Loading and Indexing SQLite
What a difference a couple of lines of code can make.
I recognize that databases have always been a weak point for me, so I’ve been trying to correct that lately. I have a lot of experience with management of the database engines, failover, filesystems, and networking, but too little working with the internals of the databases themselves. Early this morning I decided I didn’t know enough about how database indexes worked. So I did some reading, got to the point where I had a good mental model for them, and decided I’d like to do some testing myself. I figured 40 million records was a nice round number, so I used fakedata to generate 40 million SQL inserts that looked something like this:
INSERT INTO contacts (name,email,country) VALUES ("Milo Morris","email@example.com","Italy"); INSERT INTO contacts (name,email,country) VALUES ("Hosea Burgess","firstname.lastname@example.org","Dominica"); INSERT INTO contacts (name,email,country) VALUES ("Adaline Frank","shaneIxD@example.talk","Slovenia");
I saved this as fakedata.sql and piped it into
sqlite3 and figured I’d just let it run in the background. After about six hours I realized this was taking a ridiculously long time, and I estimated I’d only loaded about a quarter of the data. I believe that’s because SQLite was treating each
INSERT as a separate transaction.
A transaction in SQLite is a unit of work. SQLite ensures that the write to the database is Atomic, Consistent, Isolated, and Durable, which means that for each of the 40 million lines I was piping into
sqlite3, the engine was ensuring that every line was fully committed to the database before moving on to the next line. That’s a lot of work for a very, very small amount of data. So, I did some more reading and found one recommendation of explicitly wrapping the entire load into a single transaction, so my file now looked like:
BEGIN TRANSACTION; INSERT INTO contacts (name,email,country) VALUES ("Milo Morris","email@example.com","Italy"); INSERT INTO contacts (name,email,country) VALUES ("Hosea Burgess","firstname.lastname@example.org","Dominica"); INSERT INTO contacts (name,email,country) VALUES ("Adaline Frank","shaneIxD@example.talk","Slovenia"); COMMIT;
I set a timer and ran the import again:
➜ var time cat fakedata.sql| sqlite3 test.db cat fakedata.sql 0.07s user 0.90s system 1% cpu 1:13.66 total sqlite3 test.db 70.81s user 2.19s system 98% cpu 1:13.79 total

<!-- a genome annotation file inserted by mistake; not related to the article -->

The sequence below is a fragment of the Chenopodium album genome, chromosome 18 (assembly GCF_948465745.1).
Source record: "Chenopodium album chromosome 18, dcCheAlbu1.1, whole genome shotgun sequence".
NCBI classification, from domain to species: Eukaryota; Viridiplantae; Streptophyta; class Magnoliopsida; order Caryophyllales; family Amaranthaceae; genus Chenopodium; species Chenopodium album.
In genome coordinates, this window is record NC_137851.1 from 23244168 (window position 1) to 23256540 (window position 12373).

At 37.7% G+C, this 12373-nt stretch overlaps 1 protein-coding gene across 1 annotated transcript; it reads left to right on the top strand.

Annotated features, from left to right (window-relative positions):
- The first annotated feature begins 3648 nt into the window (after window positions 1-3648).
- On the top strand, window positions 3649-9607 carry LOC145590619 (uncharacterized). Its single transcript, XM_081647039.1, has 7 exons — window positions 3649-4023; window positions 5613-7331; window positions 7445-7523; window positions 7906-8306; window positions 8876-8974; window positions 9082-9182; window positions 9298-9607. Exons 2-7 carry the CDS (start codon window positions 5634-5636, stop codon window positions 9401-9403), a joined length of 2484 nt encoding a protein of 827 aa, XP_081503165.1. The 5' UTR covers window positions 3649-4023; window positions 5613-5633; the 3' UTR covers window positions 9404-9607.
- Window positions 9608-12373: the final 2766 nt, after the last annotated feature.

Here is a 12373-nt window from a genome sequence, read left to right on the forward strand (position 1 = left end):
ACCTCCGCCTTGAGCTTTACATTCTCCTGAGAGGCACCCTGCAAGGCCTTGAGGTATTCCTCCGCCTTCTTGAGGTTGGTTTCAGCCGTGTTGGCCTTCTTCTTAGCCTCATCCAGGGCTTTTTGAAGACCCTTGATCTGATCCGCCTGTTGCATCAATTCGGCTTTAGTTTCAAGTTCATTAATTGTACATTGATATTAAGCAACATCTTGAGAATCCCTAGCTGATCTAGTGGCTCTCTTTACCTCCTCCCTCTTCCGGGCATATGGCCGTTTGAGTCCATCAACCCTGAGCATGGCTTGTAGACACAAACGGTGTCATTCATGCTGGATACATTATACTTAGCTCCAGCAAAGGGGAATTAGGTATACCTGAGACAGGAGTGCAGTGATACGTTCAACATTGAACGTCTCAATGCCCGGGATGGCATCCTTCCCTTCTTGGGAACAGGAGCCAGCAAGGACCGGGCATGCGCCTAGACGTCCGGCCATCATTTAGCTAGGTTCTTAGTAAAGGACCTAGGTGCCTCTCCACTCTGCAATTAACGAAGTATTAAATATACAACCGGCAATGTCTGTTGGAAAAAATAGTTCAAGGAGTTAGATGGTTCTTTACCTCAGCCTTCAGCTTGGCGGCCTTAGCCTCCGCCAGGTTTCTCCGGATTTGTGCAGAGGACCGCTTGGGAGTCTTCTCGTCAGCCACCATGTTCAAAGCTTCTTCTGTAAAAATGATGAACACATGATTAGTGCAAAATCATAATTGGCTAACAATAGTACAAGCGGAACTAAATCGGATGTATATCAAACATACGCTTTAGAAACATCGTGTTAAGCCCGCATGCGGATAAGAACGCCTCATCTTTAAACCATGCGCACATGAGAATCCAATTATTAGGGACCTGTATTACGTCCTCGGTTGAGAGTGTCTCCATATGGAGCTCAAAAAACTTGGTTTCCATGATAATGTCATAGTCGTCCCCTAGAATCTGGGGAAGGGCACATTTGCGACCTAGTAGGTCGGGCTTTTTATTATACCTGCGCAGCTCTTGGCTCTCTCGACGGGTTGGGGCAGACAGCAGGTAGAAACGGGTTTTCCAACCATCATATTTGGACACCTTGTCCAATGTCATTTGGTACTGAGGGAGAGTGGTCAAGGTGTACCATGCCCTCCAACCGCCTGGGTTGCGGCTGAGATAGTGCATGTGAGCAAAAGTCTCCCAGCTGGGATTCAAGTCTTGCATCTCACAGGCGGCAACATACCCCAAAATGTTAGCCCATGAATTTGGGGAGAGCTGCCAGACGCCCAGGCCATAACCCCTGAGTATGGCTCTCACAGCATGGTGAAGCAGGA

So, that went from 6+ hours to about 71 seconds. And I imagine if I did some more optimization (possibly using the Write Ahead Log?) I might be able to get that import faster still. But a little over a minute is good enough for some local curiosity testing.
So… back to indexes.
Indexing is a way of sorting a number of records on multiple fields. Creating an index on a field in a table creates another data structure that holds the field values and a pointer to the record it relates to. Once the index is created it is sorted. This allows binary searches to be performed on the new data structure.
One good analogy is the index of a physical book. Imagine that a book has ten chapters and each chapter has 100 pages. Now imagine you’d like to find all instances of the word “continuum” in the book. If the book doesn’t have an index, you’d have to read through every page in every chapter to find the word.
However, if the book is already indexed, you can find the word in the alphabetical list, which will then have a pointer to the page numbers where the word can be found.
The downside to the index is that it does take additional space. In the book analogy, while the book itself is 1000 pages, we’d need another ten or so for the index, bringing up the total size to 1010 pages. Same with a database, the additional index data structure requires more space to hold both the original data field being indexed, and a small (4-byte, for example) pointer to the record.
Oh, and the results of creating the index are below.
SELECT * from contacts WHERE name is 'Hank Perry'; Run Time: real 2.124 user 1.771679 sys 0.322396 CREATE INDEX IF NOT EXISTS name_index on contacts (name); Run Time: real 22.129 user 16.048308 sys 2.274184 SELECT * from contacts WHERE name is 'Hank Perry'; Run Time: real 0.003 user 0.001287 sys 0.001598
That’s a massive improvement. And now I know a little more than I did.